Eventually AA sent me to San Francisco and then via United Airlines to Honolulu where I arrived at 7 p.m. (1 a.m. according to my body clock) instead of 3 p.m. For unexplained reasons, my luggage showed up.

Indicator that the East Coast U.S. has evolved in ways other places have not: No one has asked me directly or in code “What race/ethnicity are you?” in years. Two people did it between Dallas and Honolulu. The first one started with, “Where are you headed?” and replied “Oh, that must be home” when I said Honolulu. He was a pilot who said, “God bless you” after I said no.

The second was a young woman aboard the S.F./Honolulu flight. She said, “If you don’t mind my asking, what race are you?” I almost said I did mind but instead asked her. Her parents are from India, and she was born in San Diego and travels the S.F./Honolulu route twice a month on business, stands up and wears compression stockings while drinking copious amounts of white wine.

My dear friend and host in Honolulu Mark Wilson greeted me with a lei. He was accompanied by Cousin Kathryn Golden, my travel companion for the next leg of the voyage who had arrived on time. The rain poured down as it can only in the tropics. A thunderstorm with ferocious winds blew the plastic coffee filter off the kitchen counter and upended a chair on the lanai.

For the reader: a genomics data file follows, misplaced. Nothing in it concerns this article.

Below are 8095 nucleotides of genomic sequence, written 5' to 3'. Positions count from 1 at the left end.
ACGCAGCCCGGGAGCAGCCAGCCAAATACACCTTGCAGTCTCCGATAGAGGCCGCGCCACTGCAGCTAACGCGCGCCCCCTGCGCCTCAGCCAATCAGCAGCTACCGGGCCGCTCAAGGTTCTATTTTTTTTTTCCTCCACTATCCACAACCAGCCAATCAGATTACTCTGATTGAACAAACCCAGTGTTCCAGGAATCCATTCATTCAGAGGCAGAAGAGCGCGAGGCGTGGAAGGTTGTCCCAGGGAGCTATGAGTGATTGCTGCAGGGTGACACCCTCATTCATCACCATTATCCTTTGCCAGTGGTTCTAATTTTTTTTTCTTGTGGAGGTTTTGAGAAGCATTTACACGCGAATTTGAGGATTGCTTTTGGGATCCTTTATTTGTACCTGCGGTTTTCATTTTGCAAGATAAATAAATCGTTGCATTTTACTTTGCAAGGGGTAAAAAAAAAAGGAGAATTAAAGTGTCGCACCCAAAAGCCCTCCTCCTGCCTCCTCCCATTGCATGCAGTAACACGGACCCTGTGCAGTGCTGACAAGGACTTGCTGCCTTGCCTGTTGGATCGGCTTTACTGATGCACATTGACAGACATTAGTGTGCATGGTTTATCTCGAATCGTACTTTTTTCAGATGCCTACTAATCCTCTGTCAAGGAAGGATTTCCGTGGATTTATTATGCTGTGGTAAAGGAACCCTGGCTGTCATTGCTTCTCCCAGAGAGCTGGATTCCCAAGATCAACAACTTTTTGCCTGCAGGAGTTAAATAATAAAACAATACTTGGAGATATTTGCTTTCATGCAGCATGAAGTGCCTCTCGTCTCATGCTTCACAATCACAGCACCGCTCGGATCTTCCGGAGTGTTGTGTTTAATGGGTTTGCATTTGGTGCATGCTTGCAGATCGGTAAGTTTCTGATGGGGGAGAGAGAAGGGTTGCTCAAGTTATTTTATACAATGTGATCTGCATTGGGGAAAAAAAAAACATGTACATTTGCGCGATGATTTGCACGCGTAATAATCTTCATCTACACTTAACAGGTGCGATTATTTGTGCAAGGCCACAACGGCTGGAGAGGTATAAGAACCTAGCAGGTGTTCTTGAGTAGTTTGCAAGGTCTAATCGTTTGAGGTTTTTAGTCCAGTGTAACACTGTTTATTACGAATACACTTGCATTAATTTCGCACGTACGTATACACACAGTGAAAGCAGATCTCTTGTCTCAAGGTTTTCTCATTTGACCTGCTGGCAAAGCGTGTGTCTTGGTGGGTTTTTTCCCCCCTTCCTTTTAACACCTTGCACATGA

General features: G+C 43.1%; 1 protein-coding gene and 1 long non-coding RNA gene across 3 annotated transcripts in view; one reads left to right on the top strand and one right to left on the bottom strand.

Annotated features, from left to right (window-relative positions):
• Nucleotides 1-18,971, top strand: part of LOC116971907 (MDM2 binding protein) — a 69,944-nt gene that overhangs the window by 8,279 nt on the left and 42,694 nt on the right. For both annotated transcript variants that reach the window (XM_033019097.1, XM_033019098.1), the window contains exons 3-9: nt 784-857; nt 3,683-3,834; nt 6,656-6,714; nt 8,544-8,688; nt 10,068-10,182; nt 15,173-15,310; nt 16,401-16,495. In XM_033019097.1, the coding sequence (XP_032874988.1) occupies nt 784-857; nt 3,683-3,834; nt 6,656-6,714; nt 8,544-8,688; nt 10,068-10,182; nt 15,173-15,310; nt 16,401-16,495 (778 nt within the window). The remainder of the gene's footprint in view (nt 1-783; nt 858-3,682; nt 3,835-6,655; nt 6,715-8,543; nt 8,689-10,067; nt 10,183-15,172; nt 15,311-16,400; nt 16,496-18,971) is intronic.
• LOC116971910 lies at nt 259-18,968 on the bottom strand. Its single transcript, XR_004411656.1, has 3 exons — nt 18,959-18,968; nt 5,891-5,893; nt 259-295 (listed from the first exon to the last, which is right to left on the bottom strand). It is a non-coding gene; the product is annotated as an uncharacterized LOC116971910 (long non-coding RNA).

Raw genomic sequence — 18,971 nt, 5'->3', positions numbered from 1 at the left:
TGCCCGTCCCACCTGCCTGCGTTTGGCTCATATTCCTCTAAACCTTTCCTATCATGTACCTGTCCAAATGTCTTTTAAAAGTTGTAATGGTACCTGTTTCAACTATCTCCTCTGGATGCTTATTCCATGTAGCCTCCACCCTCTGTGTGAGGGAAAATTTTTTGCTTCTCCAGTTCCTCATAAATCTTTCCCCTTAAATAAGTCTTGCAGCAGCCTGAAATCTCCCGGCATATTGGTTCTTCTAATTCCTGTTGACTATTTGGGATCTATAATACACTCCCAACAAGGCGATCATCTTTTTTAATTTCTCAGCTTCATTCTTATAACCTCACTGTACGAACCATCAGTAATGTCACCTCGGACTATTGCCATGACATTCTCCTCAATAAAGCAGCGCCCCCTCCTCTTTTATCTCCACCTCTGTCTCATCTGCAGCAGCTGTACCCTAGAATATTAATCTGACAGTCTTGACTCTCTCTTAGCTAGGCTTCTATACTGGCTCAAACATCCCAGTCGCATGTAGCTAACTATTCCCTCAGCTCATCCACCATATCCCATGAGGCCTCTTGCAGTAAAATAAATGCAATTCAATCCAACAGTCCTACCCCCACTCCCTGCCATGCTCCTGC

The general idea was that the typhoon in Japan had blown across the Pacific. I was too exhausted to care.

Blame any typos or other errors in this and further entries on the fact that my body is in Connecticut, but my mind and spirit are still over the Pacific or maybe in California.

Join Us

The veterans’ writing group at Russell Library has a special feature this month in recognition of the one hundredth anniversary of the American entrance into World War I.

For the next three weeks we will be responding to prompts based around the war and its impact here and abroad. Members of the public are invited to join us.